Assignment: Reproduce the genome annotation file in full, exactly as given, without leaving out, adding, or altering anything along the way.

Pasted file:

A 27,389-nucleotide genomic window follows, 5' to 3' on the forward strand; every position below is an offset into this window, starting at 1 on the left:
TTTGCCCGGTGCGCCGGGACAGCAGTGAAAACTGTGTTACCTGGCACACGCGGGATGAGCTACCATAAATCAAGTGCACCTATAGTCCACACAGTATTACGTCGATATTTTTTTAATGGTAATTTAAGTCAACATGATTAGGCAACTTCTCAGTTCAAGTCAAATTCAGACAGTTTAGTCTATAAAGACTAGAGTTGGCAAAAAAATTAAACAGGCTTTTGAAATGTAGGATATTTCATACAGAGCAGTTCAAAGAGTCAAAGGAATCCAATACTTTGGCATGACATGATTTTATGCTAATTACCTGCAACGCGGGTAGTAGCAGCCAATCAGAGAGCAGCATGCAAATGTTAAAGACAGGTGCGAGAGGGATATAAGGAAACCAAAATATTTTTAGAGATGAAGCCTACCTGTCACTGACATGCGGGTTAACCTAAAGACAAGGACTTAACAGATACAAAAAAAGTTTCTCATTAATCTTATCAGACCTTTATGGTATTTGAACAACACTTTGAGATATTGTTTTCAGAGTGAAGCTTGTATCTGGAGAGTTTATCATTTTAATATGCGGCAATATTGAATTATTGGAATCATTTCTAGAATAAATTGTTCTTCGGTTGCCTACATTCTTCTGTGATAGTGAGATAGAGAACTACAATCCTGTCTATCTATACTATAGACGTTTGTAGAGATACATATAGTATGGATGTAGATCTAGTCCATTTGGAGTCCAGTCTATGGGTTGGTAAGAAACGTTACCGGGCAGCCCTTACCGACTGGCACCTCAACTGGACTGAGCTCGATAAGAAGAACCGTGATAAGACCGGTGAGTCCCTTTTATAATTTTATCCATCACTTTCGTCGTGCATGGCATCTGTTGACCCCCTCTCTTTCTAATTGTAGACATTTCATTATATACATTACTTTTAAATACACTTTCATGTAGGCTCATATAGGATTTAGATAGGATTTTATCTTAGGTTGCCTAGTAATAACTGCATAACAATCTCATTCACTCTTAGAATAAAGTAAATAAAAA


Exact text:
A 27,389-nucleotide genomic window follows, 5' to 3' on the forward strand; every position below is an offset into this window, starting at 1 on the left:
TTTGCCCGGTGCGCCGGGACAGCAGTGAAAACTGTGTTACCTGGCACACGCGGGATGAGCTACCATAAATCAAGTGCACCTATAGTCCACACAGTATTACGTCGATATTTTTTTAATGGTAATTTAAGTCAACATGATTAGGCAACTTCTCAGTTCAAGTCAAATTCAGACAGTTTAGTCTATAAAGACTAGAGTTGGCAAAAAAATTAAACAGGCTTTTGAAATGTAGGATATTTCATACAGAGCAGTTCAAAGAGTCAAAGGAATCCAATACTTTGGCATGACATGATTTTATGCTAATTACCTGCAACGCGGGTAGTAGCAGCCAATCAGAGAGCAGCATGCAAATGTTAAAGACAGGTGCGAGAGGGATATAAGGAAACCAAAATATTTTTAGAGATGAAGCCTACCTGTCACTGACATGCGGGTTAACCTAAAGACAAGGACTTAACAGATACAAAAAAAGTTTCTCATTAATCTTATCAGACCTTTATGGTATTTGAACAACACTTTGAGATATTGTTTTCAGAGTGAAGCTTGTATCTGGAGAGTTTATCATTTTAATATGCGGCAATATTGAATTATTGGAATCATTTCTAGAATAAATTGTTCTTCGGTTGCCTACATTCTTCTGTGATAGTGAGATAGAGAACTACAATCCTGTCTATCTATACTATAGACGTTTGTAGAGATACATATAGTATGGATGTAGATCTAGTCCATTTGGAGTCCAGTCTATGGGTTGGTAAGAAACGTTACCGGGCAGCCCTTACCGACTGGCACCTCAACTGGACTGAGCTCGATAAGAAGAACCGTGATAAGACCGGTGAGTCCCTTTTATAATTTTATCCATCACTTTCGTCGTGCATGGCATCTGTTGACCCCCTCTCTTTCTAATTGTAGACATTTCATTATATACATTACTTTTAAATACACTTTCATGTAGGCTCATATAGGATTTAGATAGGATTTTATCTTAGGTTGCCTAGTAATAACTGCATAACAATCTCATTCACTCTTAGAATAAAGTAAATAAAAA